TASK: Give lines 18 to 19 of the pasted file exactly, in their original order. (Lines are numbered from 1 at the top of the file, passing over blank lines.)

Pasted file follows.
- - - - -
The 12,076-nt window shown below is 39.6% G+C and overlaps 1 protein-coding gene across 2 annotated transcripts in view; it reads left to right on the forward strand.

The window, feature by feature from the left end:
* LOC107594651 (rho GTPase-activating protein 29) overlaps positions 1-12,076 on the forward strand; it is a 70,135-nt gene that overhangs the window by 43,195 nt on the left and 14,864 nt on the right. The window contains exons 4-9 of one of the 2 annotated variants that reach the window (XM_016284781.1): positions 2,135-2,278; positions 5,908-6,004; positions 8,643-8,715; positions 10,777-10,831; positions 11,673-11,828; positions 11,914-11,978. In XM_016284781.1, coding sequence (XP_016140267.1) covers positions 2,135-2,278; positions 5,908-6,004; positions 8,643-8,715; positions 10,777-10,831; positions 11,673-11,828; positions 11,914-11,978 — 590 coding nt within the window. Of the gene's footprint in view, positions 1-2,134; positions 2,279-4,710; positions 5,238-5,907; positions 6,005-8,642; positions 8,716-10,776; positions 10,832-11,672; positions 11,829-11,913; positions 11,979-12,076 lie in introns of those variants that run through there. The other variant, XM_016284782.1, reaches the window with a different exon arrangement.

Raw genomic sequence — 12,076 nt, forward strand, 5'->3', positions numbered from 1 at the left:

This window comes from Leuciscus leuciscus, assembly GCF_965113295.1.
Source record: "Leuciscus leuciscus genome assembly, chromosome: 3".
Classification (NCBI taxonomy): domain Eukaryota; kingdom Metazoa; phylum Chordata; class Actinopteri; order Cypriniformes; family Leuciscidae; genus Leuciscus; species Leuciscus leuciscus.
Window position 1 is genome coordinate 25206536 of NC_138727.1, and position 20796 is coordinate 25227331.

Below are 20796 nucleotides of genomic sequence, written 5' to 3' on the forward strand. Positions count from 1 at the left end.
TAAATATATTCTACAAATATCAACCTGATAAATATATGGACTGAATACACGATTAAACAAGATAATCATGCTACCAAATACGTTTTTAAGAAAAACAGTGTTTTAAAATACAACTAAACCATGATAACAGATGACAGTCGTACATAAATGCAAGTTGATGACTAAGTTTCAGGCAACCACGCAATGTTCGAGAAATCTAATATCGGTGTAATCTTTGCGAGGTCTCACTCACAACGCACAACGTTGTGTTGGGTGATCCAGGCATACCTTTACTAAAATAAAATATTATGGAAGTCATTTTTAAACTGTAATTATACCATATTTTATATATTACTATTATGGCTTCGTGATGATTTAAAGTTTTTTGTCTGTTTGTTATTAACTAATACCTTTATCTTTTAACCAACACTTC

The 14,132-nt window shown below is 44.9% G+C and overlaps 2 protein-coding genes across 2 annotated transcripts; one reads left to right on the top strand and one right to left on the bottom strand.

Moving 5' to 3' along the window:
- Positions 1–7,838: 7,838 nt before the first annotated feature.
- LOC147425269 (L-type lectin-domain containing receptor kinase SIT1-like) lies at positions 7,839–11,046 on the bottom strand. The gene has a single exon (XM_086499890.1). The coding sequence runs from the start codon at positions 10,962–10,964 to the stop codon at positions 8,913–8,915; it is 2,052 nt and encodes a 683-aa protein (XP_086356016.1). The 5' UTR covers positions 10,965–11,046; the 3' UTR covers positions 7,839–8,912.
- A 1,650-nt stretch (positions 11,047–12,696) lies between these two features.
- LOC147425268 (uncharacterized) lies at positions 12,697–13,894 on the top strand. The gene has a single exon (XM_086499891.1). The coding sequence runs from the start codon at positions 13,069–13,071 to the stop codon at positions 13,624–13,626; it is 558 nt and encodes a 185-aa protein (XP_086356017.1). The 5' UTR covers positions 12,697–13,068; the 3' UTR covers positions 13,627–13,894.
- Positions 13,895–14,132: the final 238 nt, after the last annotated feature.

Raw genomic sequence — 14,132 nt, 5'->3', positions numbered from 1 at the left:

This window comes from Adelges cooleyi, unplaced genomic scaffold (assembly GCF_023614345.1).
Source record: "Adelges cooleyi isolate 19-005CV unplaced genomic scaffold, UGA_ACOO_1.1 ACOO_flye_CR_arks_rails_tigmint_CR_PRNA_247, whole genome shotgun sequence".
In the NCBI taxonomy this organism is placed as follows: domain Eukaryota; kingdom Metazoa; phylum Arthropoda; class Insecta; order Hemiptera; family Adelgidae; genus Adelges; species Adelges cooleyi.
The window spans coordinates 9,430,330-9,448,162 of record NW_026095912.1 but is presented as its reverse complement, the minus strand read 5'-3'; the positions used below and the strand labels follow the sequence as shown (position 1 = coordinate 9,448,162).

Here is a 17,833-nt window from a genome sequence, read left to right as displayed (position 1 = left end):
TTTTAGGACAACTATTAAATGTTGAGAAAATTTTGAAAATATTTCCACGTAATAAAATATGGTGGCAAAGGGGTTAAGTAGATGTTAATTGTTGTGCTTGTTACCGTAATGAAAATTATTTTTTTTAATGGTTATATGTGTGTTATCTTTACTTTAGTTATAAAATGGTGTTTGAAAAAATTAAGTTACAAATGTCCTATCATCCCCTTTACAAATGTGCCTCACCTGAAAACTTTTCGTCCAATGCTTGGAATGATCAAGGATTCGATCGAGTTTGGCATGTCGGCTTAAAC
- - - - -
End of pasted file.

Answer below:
Raw genomic sequence — 14,132 nt, 5'->3', positions numbered from 1 at the left:

This window comes from Adelges cooleyi, unplaced genomic scaffold (assembly GCF_023614345.1).